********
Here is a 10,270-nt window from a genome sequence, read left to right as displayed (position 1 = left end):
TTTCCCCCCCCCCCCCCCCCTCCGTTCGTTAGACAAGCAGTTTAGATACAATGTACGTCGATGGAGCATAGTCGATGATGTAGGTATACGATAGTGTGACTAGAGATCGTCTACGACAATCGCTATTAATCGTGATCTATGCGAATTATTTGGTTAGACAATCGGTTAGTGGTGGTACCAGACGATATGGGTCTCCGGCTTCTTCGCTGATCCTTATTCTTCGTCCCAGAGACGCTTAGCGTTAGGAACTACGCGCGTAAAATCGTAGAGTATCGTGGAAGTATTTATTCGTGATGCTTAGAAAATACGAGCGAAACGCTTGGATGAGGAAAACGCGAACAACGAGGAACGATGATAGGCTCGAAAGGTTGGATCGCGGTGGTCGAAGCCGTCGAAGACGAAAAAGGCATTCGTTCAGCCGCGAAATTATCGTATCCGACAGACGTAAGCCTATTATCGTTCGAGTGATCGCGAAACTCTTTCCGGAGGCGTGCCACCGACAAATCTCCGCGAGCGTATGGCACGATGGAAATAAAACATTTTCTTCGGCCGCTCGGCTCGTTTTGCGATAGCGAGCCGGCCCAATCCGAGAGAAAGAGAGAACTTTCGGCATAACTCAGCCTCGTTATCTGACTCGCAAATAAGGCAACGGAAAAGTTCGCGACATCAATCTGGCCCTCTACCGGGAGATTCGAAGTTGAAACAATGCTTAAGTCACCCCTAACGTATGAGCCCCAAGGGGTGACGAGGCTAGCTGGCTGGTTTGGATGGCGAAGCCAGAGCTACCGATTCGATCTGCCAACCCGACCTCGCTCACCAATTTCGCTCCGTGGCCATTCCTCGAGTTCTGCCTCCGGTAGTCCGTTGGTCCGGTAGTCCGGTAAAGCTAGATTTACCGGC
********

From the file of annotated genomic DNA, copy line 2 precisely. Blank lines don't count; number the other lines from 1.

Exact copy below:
TTTCCCCCCCCCCCCCCCCCTCCGTTCGTTAGACAAGCAGTTTAGATACAATGTACGTCGATGGAGCATAGTCGATGATGTAGGTATACGATAGTGTGACTAGAGATCGTCTACGACAATCGCTATTAATCGTGATCTATGCGAATTATTTGGTTAGACAATCGGTTAGTGGTGGTACCAGACGATATGGGTCTCCGGCTTCTTCGCTGATCCTTATTCTTCGTCCCAGAGACGCTTAGCGTTAGGAACTACGCGCGTAAAATCGTAGAGTATCGTGGAAGTATTTATTCGTGATGCTTAGAAAATACGAGCGAAACGCTTGGATGAGGAAAACGCGAACAACGAGGAACGATGATAGGCTCGAAAGGTTGGATCGCGGTGGTCGAAGCCGTCGAAGACGAAAAAGGCATTCGTTCAGCCGCGAAATTATCGTATCCGACAGACGTAAGCCTATTATCGTTCGAGTGATCGCGAAACTCTTTCCGGAGGCGTGCCACCGACAAATCTCCGCGAGCGTATGGCACGATGGAAATAAAACATTTTCTTCGGCCGCTCGGCTCGTTTTGCGATAGCGAGCCGGCCCAATCCGAGAGAAAGAGAGAACTTTCGGCATAACTCAGCCTCGTTATCTGACTCGCAAATAAGGCAACGGAAAAGTTCGCGACATCAATCTGGCCCTCTACCGGGAGATTCGAAGTTGAAACAATGCTTAAGTCACCCCTAACGTATGAGCCCCAAGGGGTGACGAGGCTAGCTGGCTGGTTTGGATGGCGAAGCCAGAGCTACCGATTCGATCTGCCAACCCGACCTCGCTCACCAATTTCGCTCCGTGGCCATTCCTCGAGTTCTGCCTCCGGTAGTCCGTTGGTCCGGTAGTCCGGTAAAGCTAGATTTACCGGC